Au sujet de l’exposition Modigliani, l’œil intérieur au LaM de Villeneuve d’Ascq-Lille Métropole (printemps 2016), rappelons que le catalogue fait état de :

– 39 peintures (exposées)

– 49 dessins (exposés)

– 5 sculptures (exposées)

soit 93 œuvres de Modigliani au total (mais sans aucune œuvre de l’immense collection Netter)

Pour arriver aux 114 numéros qui figurent au catalogue : complément d’œuvres de Soutine, Brancusi, Kisling, arts premiers, etc.

À titre de comparaison, la rétrospective Modigliani, l’ange au visage grave, organisée par Marc Restellini au Musée du Luxembourg à Paris en 2002-2003, montrait :

– 102 peintures (exposées)

– 41 dessins (exposés)

– 1 sculpture

soit 144 œuvres de Modigliani au total.

Tous les tableaux ont fait l’objet d’analyses scientifiques systématiques.

La qualité d’une exposition ne se mesure évidemment pas au nombre des œuvres exposées, mais cet exemple démontre simplement que Marc Restellini dispose d’une très importante base de données scientifiques à l’appui de ses expertises qui en font une autorité incontournable.


12 July 1884: birth of Amedeo Modigliani, 33 via Roma in Livorno, the fourth and last child of Flaminio Modigliani and Eugénie Garsin, a Sephardic Jewish family.

The year was marked by the family’s bankruptcy.

Powerful influence of his grandfather Isaac, a scholarly man (art, philosophy) until his death in 1894, and of his mother (education, travels and visits to museums).

1895: serious pleurisy.

August 1898: attended drawing classes in the studio of the painter Guglielmo Micheli.

Typhoid fever followed by pulmonary complications.

1899: devoted himself entirely to painting. In the Micheli studio, he struck up a friendship with Oscar Ghiglia.

1900: double pleurisy, first attacks of tuberculosis.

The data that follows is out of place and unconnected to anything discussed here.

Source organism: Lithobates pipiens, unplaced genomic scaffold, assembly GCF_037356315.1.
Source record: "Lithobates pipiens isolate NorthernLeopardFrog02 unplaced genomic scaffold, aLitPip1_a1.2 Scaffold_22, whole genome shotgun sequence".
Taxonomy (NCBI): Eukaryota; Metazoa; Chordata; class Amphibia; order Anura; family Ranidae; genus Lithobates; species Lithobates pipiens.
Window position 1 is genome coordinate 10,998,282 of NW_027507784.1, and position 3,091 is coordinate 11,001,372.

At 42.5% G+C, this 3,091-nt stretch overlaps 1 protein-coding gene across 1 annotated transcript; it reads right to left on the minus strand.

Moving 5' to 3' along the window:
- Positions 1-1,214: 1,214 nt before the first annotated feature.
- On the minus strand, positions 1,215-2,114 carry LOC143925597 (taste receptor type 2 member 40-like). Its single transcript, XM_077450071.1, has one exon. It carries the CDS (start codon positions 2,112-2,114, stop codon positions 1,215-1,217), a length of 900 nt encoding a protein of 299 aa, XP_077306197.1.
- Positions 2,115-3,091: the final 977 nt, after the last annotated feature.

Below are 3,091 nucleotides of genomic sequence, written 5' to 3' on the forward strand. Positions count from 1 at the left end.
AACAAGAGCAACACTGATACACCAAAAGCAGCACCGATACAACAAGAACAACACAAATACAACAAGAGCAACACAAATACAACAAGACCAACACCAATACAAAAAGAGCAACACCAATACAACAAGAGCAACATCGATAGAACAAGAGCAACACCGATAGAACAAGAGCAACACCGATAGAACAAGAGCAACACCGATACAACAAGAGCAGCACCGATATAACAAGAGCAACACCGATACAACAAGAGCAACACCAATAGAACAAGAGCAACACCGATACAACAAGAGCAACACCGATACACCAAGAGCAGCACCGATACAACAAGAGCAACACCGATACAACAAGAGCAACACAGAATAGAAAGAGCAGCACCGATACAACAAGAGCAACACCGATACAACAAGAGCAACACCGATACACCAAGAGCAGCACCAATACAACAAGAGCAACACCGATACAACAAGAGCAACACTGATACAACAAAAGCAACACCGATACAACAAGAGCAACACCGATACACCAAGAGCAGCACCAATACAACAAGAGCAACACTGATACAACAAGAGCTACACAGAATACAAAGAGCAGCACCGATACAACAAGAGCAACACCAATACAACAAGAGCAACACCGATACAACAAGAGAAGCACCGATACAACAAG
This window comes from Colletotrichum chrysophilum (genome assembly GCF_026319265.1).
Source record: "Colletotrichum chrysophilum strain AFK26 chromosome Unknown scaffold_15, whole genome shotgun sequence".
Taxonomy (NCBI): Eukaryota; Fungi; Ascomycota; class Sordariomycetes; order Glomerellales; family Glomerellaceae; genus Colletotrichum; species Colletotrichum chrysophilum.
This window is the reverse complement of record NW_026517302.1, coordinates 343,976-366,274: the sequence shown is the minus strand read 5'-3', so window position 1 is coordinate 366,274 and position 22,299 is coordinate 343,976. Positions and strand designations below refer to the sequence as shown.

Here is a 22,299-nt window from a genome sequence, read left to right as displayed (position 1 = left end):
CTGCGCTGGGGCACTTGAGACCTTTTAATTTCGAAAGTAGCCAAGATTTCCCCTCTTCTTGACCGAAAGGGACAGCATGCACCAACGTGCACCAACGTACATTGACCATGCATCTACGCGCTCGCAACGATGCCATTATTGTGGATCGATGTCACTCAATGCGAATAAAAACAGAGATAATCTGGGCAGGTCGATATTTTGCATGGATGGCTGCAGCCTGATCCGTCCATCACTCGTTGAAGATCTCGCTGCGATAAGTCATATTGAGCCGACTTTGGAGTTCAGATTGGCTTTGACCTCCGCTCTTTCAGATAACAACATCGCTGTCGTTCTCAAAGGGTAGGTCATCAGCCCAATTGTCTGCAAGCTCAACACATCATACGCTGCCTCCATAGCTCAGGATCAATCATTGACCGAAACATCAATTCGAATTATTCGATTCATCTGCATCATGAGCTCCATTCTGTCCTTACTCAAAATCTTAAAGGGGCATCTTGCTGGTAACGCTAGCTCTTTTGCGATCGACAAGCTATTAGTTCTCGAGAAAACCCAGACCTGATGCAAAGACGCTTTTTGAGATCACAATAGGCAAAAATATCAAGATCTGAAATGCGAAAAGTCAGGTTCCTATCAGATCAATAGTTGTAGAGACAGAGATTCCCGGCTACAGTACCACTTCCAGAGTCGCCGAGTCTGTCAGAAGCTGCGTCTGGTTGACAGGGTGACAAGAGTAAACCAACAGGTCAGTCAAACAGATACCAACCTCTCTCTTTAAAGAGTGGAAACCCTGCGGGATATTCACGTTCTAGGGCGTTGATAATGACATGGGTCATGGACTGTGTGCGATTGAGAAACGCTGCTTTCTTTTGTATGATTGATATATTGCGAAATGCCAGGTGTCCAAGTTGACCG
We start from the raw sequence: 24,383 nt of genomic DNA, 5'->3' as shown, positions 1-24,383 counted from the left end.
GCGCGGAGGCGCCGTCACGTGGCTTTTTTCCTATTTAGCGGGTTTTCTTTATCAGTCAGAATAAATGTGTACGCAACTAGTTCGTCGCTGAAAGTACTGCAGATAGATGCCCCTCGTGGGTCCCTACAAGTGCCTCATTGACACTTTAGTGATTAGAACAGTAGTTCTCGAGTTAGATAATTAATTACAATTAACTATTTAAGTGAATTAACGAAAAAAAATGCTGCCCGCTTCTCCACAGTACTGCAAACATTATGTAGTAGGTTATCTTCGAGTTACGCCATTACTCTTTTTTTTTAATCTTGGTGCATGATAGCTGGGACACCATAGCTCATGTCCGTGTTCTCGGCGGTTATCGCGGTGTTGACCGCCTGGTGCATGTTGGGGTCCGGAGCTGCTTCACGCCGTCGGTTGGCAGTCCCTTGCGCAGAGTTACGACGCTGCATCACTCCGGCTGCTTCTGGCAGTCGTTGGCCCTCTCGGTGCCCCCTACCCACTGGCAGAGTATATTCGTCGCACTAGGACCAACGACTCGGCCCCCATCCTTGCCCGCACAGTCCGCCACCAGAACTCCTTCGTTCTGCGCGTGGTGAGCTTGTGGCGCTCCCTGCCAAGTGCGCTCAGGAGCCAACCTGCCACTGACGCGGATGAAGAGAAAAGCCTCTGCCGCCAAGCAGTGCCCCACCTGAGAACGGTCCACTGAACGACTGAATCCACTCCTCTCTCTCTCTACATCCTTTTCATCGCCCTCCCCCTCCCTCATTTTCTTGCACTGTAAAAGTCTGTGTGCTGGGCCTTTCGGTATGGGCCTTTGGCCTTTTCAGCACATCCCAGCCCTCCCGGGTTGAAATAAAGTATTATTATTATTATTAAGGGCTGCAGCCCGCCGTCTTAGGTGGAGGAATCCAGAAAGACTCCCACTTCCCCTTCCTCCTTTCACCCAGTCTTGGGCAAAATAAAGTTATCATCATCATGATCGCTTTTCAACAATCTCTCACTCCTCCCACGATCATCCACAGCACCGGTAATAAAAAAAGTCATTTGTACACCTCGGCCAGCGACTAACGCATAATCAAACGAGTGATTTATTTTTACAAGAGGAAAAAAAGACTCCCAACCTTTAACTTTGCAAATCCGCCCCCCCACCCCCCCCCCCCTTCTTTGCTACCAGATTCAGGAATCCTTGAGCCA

1901: a convalescent journey with his mother: Naples, Capri, Amalfi, Rome, Florence and Venice.

1902: stays in Rome, Florence (Scuola Libera di Nudo), Venice. Dreamt of going to live in Paris.

1903-04: in Venice, he enrolled in the Scuola Libera di Nudo.

1905: death of his uncle Amédée Garsin, who was a loyal financial supporter.

Janvier 1906: his mother helped him (financially) to make his way to Paris, where he arrived early in the year. He enrolled in the Académie Colarossi, on Rue de la Grande Chaumière. Rented a studio near the Bateau-Lavoir, in the Maquis de Montmartre, rue Caulaincourt, where he met Picasso, Guillaume Apollinaire, André Derain, Diego Rivera, Max Jacob, Lipchitz…

1907: Modigliani moved houses frequently. Met Utrillo, Dr Paul Alexandre (founder of a group of artists on Rue du Delta, close to the Boulevard de Rochechouart: his first patron and collector of a large part of his output until 1914). Separated by the First World War, Modigliani died without ever seeing him again.

Interest in the primitive arts (Palais du Trocadéro [Indochinese Museum and Ethnographic Museum of the Trocadéro], Musée Guimet, section of Asiatic Arts in the Louvre), in Toulouse-Lautrec and in Cézanne (he paid a tribute to the painter at the 1907 Salon d’Automne).

1908: exhibited five works at the Salon des Indépendants. Often to be found in Rue du Delta and with Paul Alexandre’s artist friends (Doucet, Drouard…)

1909: lived for a while at La Ruche and then in the Cité Falguière. Met Brancusi, who advised him to take up sculpture (direct carving).

March-June: stayed in Livorno and worked in nearby Carrara for a few weeks.